Featured Articles

Intel takes credit for three-way 4K gaming

Intel takes credit for three-way 4K gaming

All of a sudden Intel is talking about desktop gaming like there is no tomorrow and it is pushing it. The…

More...
Nvidia Shield Tablet 32GB 4G LTE out for pre orders

Nvidia Shield Tablet 32GB 4G LTE out for pre orders

Nvidia has finally revealed the shipping date of its Shield Tablet 32GB in 4G LTE flavour and in case you pre-order…

More...
Apple announces its Apple Watch

Apple announces its Apple Watch

Apple has finally unveiled its eagerly awaited smartwatch and surprisingly it has dropped the "i" from the brand, calling it simply…

More...
Skylake 14nm announced

Skylake 14nm announced

Kirk B. Skaugen, Senior Vice President General Manager, PC Client Group has showcased Skylake, Intel’s second generation 14nm architecture.

More...
Aerocool Dead Silence reviewed

Aerocool Dead Silence reviewed

Aerocool is well known for its gamer cases with aggressive styling. However, the Dead Silence chassis offers consumers a new choice,…

More...
Frontpage Slideshow | Copyright © 2006-2010 orks, a business unit of Nuevvo Webware Ltd.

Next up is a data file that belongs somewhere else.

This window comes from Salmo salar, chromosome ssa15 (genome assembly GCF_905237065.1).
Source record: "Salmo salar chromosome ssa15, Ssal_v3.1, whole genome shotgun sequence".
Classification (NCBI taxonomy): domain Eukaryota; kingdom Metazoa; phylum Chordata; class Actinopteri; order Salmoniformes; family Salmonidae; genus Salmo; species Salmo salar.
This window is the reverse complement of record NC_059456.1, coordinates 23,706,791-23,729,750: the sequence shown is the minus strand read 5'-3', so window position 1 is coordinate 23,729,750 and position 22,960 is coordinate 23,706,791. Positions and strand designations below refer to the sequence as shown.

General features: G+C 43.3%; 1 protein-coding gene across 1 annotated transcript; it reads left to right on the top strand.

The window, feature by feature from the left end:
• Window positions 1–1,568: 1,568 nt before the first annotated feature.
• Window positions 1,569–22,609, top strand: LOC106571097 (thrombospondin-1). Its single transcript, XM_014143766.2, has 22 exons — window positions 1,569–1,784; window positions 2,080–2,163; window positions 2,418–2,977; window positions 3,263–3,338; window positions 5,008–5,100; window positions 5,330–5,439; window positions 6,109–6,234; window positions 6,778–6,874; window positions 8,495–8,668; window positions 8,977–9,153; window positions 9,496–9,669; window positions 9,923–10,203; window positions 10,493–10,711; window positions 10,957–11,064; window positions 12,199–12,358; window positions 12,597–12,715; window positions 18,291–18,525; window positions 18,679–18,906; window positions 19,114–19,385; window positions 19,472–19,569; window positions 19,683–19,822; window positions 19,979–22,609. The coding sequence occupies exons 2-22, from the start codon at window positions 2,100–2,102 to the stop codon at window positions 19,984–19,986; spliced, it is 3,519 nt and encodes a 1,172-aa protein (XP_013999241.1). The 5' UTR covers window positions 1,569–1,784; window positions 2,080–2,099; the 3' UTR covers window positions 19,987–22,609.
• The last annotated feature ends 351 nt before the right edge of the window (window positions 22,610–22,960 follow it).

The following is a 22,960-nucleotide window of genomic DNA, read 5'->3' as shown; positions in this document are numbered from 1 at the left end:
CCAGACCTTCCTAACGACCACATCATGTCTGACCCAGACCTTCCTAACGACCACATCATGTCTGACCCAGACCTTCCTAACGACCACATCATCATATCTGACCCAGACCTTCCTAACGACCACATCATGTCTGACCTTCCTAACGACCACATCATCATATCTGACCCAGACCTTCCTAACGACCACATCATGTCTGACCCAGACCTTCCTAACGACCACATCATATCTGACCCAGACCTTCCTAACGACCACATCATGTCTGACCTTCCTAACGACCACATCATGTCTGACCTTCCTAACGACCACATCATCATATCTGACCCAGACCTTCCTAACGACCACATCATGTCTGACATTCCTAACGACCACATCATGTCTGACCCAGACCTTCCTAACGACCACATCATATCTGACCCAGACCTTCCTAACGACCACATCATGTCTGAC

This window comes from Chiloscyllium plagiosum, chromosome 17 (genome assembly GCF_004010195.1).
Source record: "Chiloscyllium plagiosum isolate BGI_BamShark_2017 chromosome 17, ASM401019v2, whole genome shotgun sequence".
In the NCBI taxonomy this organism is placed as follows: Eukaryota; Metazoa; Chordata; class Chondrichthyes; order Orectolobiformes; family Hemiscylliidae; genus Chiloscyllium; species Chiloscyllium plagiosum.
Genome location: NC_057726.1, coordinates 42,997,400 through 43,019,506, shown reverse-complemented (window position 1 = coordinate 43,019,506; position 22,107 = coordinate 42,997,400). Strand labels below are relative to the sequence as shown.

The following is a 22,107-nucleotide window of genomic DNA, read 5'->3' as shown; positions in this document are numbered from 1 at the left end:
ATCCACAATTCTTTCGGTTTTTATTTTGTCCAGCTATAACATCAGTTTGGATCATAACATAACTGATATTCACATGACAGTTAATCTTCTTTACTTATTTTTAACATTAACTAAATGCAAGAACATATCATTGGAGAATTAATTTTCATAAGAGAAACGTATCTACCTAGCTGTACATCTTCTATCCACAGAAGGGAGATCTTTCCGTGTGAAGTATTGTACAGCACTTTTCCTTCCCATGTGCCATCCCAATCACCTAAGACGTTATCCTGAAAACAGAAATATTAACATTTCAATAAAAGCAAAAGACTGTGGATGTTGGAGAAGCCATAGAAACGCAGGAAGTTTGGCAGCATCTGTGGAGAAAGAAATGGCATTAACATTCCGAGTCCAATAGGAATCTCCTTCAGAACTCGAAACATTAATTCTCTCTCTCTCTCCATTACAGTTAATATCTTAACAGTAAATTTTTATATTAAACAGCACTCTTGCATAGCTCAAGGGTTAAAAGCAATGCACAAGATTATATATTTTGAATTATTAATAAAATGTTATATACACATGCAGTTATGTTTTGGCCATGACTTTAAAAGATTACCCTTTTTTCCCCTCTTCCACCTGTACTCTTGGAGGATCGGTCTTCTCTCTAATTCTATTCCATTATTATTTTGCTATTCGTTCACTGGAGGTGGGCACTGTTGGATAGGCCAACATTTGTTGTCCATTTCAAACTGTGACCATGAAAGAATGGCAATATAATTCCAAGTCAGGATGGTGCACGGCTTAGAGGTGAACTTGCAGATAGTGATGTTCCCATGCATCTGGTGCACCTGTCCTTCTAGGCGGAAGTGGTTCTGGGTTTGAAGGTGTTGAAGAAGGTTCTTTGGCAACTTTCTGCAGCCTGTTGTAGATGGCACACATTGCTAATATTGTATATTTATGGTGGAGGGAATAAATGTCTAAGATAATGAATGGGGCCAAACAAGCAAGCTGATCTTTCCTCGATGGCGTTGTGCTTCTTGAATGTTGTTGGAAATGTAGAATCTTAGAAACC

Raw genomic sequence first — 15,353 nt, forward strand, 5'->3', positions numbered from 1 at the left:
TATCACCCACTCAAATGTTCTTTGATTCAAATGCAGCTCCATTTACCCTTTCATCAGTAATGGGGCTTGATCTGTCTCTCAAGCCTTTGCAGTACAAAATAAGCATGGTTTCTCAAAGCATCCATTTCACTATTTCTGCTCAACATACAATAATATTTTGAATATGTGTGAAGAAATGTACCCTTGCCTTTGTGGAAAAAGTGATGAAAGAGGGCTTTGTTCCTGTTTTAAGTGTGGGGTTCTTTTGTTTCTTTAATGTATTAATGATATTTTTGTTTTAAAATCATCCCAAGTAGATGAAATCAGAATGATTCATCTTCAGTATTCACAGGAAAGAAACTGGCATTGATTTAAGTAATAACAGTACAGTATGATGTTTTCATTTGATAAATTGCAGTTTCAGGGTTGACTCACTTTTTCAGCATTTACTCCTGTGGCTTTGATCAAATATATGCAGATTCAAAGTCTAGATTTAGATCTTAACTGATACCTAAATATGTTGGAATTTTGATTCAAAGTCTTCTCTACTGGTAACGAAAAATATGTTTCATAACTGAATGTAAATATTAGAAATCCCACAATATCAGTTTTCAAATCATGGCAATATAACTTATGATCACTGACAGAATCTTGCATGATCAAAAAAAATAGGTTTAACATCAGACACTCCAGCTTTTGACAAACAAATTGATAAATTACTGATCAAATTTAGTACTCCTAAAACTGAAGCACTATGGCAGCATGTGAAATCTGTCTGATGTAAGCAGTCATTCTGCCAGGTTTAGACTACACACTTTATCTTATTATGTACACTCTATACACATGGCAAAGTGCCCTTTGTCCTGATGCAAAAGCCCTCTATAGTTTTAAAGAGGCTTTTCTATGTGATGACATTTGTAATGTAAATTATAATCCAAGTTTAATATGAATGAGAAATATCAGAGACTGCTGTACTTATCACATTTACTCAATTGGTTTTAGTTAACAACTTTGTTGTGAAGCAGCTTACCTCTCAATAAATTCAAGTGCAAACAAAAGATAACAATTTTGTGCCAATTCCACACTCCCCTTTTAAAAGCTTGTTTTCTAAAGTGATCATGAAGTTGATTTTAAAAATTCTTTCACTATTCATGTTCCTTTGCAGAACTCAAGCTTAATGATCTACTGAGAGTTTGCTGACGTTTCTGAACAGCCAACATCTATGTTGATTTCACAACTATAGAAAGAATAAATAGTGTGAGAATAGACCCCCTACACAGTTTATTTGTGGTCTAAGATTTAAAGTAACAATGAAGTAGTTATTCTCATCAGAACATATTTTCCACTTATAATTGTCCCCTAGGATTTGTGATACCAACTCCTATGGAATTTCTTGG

Thursday, 11 October 2012 10:23

iPhone 5 supply slowed by scratches

Written by Nick Farrell



Foxconn quality control finding problems


A quality-control crackdown at Foxconn is causing the iPhone 5 to be in short supply. Apparently Foxconn wants to cut the number of devices shipped with nicks and scratches.

The problem is caused by Apple's decision to use a type of aluminium that helps make the smartphone thinner and lighter. The problem is that it scratches more often than a dog with mange and lots of the problems are caused at the plant. Senior Apple managers told executives at Foxconn near the end of September to tighten production standards.

Stricter benchmarks have hampered production of the iPhone 5's anodized aluminium housings, forcing Foxconn to idle factories, or at least send its workers back to school. The slowdown is heightening supply concerns that the Tame Apple Press claims cost Apple about $60 billion in market value since the iPhone debut.

While Apple sold 5 million iPhone 5s the first weekend the device was on sale, the Tame Apple Press claim the figure would have been higher if not for supply constraints. The fact that the phone is not as popular as others because important functions are broken has not been facted into the equation yet.

But analysts at RBC Capital Markets have cut their forecast for iPhone 5 sales for the December quarter, partly due to a dearth of components. They  project sales of 49 million units, compared with 57 million.

More here.

Last modified on Thursday, 11 October 2012 10:41
blog comments powered by Disqus

 

Facebook activity

Latest Commented Articles

Recent Comments